Most of the subjects (89.2%) lack any psychiatric disorder. The prevalence of subjects with no lifetime DSM-III-R diagnosis in a study in Oslo was 47.7% [9
]. Also, the rate in the National Co-morbidity Study in the USA was 52% [10
]. Although the two study samples were taken from the general population, they used the Composite International Diagnostic Interview [11
] and DSM-III-R criteria. This difference may be based on the instrument and method used in their studies. For example, the Norway study focused on the population of Oslo, a large city with different social problems when compared to small cities or villages. This generalization cannot be applied to the whole country. It is possible that some depressive and anxiety disorders are more common in larger cities with a higher rate of disorder. The National Co-morbidity Survey in the United States [9
] was a large cross-sectional population study with a design that was not comparable to our study. Also, the US study was limited to respondents aged 15–54. Plus, they used a paper and pencil version. These differences in the psychiatric interview may be responsible for the differences in the findings.
A cross national study showed that one third of the subjects experienced at least one disorder at some time in their life in Brazil (36.3%), Canada (37.5%), Germany (38.4%), Netherlands (40.9%), and the USA (48.6%). Lifetime prevalence estimates were considerably lower in Mexico (20.2%) and Turkey (12.2%) [12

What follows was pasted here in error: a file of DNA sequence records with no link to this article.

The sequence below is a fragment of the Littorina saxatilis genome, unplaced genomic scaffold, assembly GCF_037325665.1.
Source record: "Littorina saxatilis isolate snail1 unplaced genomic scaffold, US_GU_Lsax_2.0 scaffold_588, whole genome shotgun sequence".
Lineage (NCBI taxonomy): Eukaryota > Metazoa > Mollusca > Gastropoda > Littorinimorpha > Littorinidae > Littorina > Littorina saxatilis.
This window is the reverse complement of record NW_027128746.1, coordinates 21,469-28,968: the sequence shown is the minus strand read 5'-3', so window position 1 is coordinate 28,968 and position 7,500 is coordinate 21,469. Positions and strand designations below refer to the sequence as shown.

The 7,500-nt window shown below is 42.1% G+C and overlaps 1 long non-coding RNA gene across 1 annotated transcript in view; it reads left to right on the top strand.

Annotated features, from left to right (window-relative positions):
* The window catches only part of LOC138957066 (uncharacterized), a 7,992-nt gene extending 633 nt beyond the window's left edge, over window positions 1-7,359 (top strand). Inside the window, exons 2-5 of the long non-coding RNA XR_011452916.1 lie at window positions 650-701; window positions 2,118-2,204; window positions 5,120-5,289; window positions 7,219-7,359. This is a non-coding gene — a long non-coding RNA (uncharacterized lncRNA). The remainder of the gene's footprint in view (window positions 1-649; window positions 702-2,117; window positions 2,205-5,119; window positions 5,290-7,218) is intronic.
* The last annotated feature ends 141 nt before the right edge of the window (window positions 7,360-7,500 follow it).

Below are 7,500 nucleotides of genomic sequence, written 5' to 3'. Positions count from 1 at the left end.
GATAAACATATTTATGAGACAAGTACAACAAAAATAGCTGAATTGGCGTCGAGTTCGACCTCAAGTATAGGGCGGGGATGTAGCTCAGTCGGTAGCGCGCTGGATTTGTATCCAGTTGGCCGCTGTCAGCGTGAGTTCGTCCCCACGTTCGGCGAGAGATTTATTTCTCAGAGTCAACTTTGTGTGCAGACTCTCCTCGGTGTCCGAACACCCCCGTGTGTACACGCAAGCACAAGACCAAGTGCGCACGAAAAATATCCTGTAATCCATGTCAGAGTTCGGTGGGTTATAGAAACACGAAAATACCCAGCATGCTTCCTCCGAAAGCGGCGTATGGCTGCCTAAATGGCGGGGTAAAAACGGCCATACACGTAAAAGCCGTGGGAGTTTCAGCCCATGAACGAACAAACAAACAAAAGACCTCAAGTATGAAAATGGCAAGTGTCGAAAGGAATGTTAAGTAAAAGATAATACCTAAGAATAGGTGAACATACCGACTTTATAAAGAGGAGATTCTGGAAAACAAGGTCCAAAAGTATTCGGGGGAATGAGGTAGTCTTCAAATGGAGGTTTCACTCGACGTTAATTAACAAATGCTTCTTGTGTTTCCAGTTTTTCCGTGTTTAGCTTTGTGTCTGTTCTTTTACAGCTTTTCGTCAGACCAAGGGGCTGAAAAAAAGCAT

]. The current study shows that psychiatric disorders are not infrequent in Iran. As many as 10.81% of the subjects reported having experienced one or more psychiatric disorder at some time in their lives. However, it is lower than the rate reported in the study that used GHQ-28 [4
]. The difference may be due to the method and tool used for screening and diagnosis of the disorders. The SADS included 16 groups of psychiatric disorders whereas the GHQ-28 questionnaire only studies the symptoms of anxiety, depression, somatisization and social dysfunctions.
The present study shows that the rate of psychiatric disorders in women is higher than men (14.34% versus 7.34%) which are consistent to the results of some studies conducted in Iran and other countries [4
]. However, a study in Netherlands, reported that more than four out of ten respondents (41.2%) reported a lifetime prevalence of at least one DSM-III-R disorder. The most common psychiatric disorders were major depression, alcohol abuse and phobias with no significant difference between men and women (42.5% versus 39.9%). More than 15% of the respondents had major depression in their history. Though they did not find gender differences in the overall prevalence of mental disorders, differences did emerge when the disorders were examined separately. Obsessive-compulsive disorder was the only exception among the anxiety disorders [15
] that was more prevalent among men. In the current study, all types of the psychiatric disorders were more common in females than males except BMD, acute brief psychotic disorder, somatoform disorder, and amnestic disorder.
In a study in Brazil based on ICD-10, it showed that nearly 46% of the sample had at least one lifetime mental disorder, i.e., almost one in two respondents reported a given disorder at some time in their lives [5